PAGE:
Thursday, January 12, 2012

Belle Starr (1941)

“Stealin' what's yours ain't stealin'.”

            Gene Tierney is one of my favorite classic actresses. Not only was she outrageously gorgeous she was incredibly talented. I have watched a lot of her films and up until Belle Starr I had yet to see her in a bad film where her acting was horrendous. But that the entire blame for this film being bad cannot be placed upon Tierney it was not a good film in general.
            The story takes place after the Civil War. Since her father was killed by Yankees and her brother was fighting Belle (Tierney) ran her family home herself along with her mammy. Her brother Ed comes home as well as his friend Maj. Thomas Crail (Dana Andrews) who fought for the north. Thomas likes Belle and she likes him but she cannot forgive the Yankees for what they did to her father.
            In town she sees Thomas has put up a notice for the capture of a bandit named Sam Starr (Randolph Scott). Belle sticks up for him saying that he is protecting Missouri from Yankees and carpetbaggers who are undesirable to the south. A man sitting by hears this, he is one of the men in Sam Starr’s gang and he relays what Belle has said to the leader. That night Sam comes to Belle and Ed’s house while Thomas is there. He and his gang tie up Thomas but before they can get away from the chase by the soldiers Sam is shot. Belle takes him into the house to take care of him. When Thomas finds out he has to bring Ed to jail and burn their house down.
            Along with one of the men Belle gets her brother and Sam out of jail. She has had enough of the Yankees and the carpetbaggers so she joins with Sam to keep them out. As time goes on they marry and there is a manhunt and reward out for them. Belle does not care about what they do just as long as she feels she is doing something right for her state and the south. Ed comes to try to talk some sense into her. He gets through to her even though she does not want to hear it. On his way back to town he is shot by two men who did not know that Ed was Belle’s sister. Belle takes Ed’s words to heart now that he is gone.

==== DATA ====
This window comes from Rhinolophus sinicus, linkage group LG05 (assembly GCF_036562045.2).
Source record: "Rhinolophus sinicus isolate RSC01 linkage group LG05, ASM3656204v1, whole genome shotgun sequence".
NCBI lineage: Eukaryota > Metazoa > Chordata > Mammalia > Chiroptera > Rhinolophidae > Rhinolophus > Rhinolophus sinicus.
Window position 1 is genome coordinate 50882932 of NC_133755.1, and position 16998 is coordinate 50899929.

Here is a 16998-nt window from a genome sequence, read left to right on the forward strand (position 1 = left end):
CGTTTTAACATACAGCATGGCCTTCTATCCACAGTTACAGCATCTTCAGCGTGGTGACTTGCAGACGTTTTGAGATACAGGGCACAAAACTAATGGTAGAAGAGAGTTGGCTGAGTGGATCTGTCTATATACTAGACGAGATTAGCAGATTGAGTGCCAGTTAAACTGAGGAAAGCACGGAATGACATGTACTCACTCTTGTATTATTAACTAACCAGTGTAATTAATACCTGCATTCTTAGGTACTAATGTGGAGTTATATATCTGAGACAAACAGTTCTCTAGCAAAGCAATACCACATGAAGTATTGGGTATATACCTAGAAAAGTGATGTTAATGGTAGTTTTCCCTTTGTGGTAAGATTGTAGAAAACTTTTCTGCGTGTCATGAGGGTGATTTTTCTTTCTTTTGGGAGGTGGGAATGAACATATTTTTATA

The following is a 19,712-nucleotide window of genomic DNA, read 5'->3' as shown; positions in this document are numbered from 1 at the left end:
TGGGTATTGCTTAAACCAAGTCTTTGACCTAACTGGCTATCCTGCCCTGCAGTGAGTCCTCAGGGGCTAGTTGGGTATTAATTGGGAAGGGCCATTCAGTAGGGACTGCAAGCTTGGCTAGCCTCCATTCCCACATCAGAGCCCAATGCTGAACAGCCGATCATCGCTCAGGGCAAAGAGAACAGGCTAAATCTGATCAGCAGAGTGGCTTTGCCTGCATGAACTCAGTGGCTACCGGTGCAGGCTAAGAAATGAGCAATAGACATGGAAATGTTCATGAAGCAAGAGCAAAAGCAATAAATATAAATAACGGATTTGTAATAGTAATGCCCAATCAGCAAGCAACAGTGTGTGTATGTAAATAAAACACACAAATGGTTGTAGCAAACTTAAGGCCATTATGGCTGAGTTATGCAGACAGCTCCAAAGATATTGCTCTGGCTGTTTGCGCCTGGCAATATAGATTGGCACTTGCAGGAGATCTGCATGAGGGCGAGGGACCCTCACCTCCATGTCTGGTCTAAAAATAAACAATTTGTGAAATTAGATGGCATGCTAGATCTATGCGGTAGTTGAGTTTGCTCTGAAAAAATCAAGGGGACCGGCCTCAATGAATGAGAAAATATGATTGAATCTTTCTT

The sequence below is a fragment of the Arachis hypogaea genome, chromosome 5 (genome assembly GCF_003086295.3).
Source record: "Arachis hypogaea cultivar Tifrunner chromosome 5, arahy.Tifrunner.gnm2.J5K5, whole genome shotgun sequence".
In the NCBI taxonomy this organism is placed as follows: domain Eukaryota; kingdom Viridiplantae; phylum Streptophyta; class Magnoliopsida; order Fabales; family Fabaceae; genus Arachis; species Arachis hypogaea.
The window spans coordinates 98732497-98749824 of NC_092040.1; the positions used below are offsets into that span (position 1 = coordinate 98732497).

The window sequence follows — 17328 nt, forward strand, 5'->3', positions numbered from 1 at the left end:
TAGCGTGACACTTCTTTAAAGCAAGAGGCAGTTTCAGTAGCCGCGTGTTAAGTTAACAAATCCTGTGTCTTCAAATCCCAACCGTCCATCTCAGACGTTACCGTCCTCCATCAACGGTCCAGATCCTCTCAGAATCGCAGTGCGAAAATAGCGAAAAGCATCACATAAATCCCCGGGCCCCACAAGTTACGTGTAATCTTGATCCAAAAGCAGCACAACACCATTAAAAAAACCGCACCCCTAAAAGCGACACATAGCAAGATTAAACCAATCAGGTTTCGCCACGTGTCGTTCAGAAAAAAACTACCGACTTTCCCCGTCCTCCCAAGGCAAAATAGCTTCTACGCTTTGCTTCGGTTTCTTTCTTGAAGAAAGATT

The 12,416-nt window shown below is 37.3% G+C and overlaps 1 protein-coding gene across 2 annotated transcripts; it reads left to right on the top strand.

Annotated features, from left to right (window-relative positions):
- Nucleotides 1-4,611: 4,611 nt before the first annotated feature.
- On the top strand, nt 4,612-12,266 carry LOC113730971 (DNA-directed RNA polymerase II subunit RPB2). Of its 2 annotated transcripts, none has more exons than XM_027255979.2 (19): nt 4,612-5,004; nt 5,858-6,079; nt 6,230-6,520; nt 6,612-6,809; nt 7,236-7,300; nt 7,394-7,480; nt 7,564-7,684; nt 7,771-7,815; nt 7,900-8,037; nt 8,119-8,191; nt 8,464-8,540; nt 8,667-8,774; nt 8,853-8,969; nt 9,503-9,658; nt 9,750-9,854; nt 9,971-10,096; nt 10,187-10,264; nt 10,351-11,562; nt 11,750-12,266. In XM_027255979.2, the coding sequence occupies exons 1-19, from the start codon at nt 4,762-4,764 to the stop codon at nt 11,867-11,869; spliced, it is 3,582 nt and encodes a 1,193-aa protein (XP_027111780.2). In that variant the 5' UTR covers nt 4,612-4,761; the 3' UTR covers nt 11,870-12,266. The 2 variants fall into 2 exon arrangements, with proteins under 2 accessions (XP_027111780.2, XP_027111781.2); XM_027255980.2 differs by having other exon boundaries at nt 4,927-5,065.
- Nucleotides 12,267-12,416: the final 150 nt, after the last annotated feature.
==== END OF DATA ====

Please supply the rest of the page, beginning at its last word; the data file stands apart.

Sam wants to hold a raid on the town when he finds out the governor is coming. Belle’s mammy finds out that the notice is fake and that the town’s people are planning to capture Sam. She warns Belle and Belle tries to warn Sam but he will not listen. He goes into town anyway and she tries to stop him.
            So the plot is not too bad if the lead had been acted by someone else and the Technicolor was not so god awful it would not have been bad. As I said I adore Gene Tierney she was a great actress but in Belle Starr she was twenty-one and just really starting out. She overacted so horribly to the point where it was embarrassing to watch sometimes. The Technicolor did not help any with the look and feel of the film. Tierney’s close up were ghastly they made her look like she had way too much cover-up on her face giving her an orange tint. The copy that I saw looked like it was not restored so that could possibly be the problem but still it looked terrible.
            Dana Andrews and Randolph Scott were not bad they were the only good actors in the whole film. Andrews did look pretty ridiculous though with his mustache and did not look good in a Civil War uniform at all.
            Belle Starr felt like it wanted to be a shorter version of Gone with the Wind: they had a tough chick who wanted to get back at the Yankees for ruining her way of life, the girl was very pretty, and two men were in love with her and neither was good for her. The film falls flat in so many ways it is not worth watching unless you are a big Gene Tierney fan. 

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